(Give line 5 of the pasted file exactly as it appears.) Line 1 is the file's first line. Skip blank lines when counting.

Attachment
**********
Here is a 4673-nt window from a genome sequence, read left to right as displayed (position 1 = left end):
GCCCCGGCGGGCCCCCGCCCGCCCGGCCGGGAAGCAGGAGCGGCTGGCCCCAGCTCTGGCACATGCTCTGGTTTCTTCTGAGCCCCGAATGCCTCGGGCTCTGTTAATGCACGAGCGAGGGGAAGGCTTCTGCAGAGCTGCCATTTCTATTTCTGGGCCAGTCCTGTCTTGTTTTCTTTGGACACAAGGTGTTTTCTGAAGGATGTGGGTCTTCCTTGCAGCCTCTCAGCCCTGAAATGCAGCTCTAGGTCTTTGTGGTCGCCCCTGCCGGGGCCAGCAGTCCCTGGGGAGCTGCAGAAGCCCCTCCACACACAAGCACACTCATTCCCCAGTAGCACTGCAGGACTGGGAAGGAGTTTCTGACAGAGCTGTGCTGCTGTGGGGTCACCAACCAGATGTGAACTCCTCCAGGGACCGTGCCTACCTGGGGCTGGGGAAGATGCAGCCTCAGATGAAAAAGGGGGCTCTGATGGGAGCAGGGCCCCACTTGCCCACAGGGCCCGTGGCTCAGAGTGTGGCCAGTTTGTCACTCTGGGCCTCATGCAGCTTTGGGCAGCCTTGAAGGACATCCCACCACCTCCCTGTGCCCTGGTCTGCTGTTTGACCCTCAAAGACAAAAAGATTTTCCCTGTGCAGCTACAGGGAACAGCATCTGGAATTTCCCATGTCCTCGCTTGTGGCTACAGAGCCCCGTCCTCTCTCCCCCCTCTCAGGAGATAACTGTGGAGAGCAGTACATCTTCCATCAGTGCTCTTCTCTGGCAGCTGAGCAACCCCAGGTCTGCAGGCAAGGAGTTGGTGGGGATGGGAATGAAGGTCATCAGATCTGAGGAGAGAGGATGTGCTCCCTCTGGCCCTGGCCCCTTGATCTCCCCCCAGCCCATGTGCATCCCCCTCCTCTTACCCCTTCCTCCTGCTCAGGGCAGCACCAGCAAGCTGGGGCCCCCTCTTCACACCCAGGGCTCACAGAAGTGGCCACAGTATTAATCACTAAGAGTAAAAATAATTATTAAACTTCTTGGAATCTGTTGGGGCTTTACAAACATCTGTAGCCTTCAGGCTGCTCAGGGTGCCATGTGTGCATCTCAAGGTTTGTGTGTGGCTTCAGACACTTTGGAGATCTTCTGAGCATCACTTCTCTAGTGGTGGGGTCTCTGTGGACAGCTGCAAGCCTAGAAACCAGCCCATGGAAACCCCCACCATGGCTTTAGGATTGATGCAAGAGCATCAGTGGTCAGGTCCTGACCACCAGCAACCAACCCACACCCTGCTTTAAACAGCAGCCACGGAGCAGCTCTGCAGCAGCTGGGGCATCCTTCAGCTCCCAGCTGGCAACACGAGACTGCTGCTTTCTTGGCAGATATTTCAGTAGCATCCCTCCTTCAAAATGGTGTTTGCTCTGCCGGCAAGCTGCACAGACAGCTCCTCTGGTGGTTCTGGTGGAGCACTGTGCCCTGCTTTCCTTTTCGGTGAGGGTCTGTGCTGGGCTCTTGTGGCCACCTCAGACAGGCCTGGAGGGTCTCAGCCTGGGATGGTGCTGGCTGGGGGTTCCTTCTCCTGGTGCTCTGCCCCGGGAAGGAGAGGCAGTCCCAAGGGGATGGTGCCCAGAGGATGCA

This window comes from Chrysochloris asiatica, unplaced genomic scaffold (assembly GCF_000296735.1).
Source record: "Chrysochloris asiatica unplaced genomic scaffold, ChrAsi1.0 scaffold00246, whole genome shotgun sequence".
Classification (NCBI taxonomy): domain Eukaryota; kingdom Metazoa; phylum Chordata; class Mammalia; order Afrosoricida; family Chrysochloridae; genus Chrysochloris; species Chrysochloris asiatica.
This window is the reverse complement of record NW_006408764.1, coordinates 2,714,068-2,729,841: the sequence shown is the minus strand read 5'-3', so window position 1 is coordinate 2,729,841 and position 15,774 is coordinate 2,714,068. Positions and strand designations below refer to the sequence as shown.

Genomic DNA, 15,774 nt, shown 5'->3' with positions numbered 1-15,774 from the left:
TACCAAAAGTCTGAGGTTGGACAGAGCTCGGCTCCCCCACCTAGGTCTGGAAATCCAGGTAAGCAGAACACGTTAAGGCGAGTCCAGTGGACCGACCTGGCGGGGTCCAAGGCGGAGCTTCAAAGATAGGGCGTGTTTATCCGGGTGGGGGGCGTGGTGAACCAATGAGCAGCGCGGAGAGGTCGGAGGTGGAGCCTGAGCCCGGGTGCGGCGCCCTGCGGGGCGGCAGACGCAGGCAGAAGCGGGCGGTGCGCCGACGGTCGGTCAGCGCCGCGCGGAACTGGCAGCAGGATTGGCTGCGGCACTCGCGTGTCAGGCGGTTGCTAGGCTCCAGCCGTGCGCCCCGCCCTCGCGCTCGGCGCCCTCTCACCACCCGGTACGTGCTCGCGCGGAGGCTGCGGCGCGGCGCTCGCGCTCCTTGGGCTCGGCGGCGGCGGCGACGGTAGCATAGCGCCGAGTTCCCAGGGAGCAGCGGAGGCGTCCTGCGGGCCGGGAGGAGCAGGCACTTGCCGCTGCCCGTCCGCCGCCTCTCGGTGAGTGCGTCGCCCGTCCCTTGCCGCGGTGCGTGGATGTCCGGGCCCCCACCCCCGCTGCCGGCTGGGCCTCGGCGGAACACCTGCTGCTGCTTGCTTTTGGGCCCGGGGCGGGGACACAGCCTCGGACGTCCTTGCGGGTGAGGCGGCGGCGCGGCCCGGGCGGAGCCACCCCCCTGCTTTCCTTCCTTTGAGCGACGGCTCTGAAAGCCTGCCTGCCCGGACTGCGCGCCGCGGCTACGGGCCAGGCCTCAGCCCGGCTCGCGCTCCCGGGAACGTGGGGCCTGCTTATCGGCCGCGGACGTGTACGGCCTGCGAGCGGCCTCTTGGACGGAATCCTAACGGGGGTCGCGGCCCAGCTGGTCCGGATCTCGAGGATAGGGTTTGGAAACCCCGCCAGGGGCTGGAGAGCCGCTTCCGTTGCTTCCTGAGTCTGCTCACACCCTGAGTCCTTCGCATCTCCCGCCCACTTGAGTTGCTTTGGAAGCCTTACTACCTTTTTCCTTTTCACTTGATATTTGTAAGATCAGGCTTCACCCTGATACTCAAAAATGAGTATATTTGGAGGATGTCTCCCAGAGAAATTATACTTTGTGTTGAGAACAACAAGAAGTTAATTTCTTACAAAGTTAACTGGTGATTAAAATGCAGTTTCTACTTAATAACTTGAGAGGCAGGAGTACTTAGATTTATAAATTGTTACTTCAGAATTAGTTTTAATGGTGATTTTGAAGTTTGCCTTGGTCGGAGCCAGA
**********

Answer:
Classification (NCBI taxonomy): domain Eukaryota; kingdom Metazoa; phylum Chordata; class Mammalia; order Afrosoricida; family Chrysochloridae; genus Chrysochloris; species Chrysochloris asiatica.